The highest dioxin concentrations were found in poultry fat and eggs. In 6.5% of the poultry samples and 8.1% of the egg samples, concentrations above 200 ng PCBs/g fat were found. For dioxins, concentrations above 2 pg/g fat were found in 41.9% of the poultry and 63.6% of the egg samples.4 Of core importance is whether these types of separate incidents have an effect on the body burden of the population. Table 1 shows the results of measurements of three marker PCBs in bloodfat for three groups of Belgian women. One group was monitored before the 1999 incident. The two other groups were studied after the crisis. The data suggest that the crisis caused an important increase in PCB body burden. Although these figures need to be interpreted with caution (for example, because the three groups are not directly comparable), any increase is worrisome as body burdens of PCBs and dioxins of the magnitude found in Belgium have been associated with adverse effects both in animals and in humans.3

Table 1

PCB body burdens in Belgium women before and after the contamination crisis early in 1999


As a partial response to the 1999 PCB/dioxin incident in Belgium, the Health and Consumer Protection division of the European Commission has established new maximum limits for dioxins in food.5 The regulation entered into force on 1 July 2002. Maximum levels range between 0.75 pg WHO-PCDD/F TEQ/g fat (for vegetable oil) to 6 pg TEQ/g fat (for liver and derived products). For fish and fishery products, the standard is 4 pg TEQ/g fresh weight. Through this expression of concentration per gram fresh weight, the sum of dioxins TEQs in fish will exceed 10 to 20 times the maximum residual limits set for animal meat (expressed per gram fat). These new regulations do not take into account the dioxin-like PCBs for which TEQ values have been set.6 These PCBs account respectively for 69% and between 41% and 74% of the total TEQ load of fish7 and Belgian meat or dairy products.8 Recent measurements show that mean PCDD plus PCDF TEQ levels (not taking into account dioxin-like PCBs) in Belgian meat and dairy products are below the limits set by the new regulations (beef: 1.84 pg TEQ/g fat; pork 0.22 pg TEQ/g fat; chicken 0.35 pg TEQ/g fat; butter 0.80 pg TEQ/g fat; milk 0.34 pg TEQ/g fat). Table 2 provides the data that enable the calculation of the maximum daily intake of dioxins taking into account the new EU standards and an average Belgian diet. The calculation shows that up to 280 pg WHO TEQ per day, corresponding to 4 pg/kg body weight per day or to 28 pg/kg body weight per week can be taken in. This is well above the 1 pg/kg body weight per day that is set by the WHO as a limit for the future, and twice the tolerable weekly intake for dioxins and dioxin-like PCBs set by the Scientific Committee for Food at 14 pg WHO-TEQ/kg body weight.5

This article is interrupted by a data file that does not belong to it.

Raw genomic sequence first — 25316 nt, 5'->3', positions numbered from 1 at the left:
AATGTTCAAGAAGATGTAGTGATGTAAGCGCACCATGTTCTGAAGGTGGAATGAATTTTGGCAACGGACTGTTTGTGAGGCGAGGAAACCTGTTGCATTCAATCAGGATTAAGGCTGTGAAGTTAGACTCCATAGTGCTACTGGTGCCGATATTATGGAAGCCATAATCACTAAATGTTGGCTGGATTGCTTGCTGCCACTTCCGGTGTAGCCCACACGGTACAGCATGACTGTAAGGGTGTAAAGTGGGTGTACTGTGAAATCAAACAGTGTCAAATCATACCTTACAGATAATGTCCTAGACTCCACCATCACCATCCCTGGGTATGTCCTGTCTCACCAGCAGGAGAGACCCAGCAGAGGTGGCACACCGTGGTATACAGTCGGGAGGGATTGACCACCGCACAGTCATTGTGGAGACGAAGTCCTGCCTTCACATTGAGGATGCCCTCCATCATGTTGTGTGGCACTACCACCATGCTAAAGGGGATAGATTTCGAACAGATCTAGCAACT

Table 2

Maximum daily intake, stemming from an average Belgian diet, of PCDD+PCDF, tolerated according to the new European Council regulation (EC) no 2375/2001 of 29 November 2001 (in pg WHO-PCDD/F-TEQ)

Standards aimed at regulating maximum residual limits of dioxins in foodstuffs show several limitations, including: the high levels permitted in fish; the lack of standards for dioxin-like PCBs; the intakes they permit, which can be above WHO recommendations; the high levels that are tolerated for pesticides (for example, for DDT, the European Council limit is 1000 ng/g fat); the lack of standards for more recently introduced persistant organic pollutants (POPs) such as polybrominated biphenyl ethers (PBDEs); and the current incapability of standards to protect for synergistic effects of these endocrine disrupters.

Much more drastic measures are required to decrease exposure to dioxins, PCBs, and other POPs.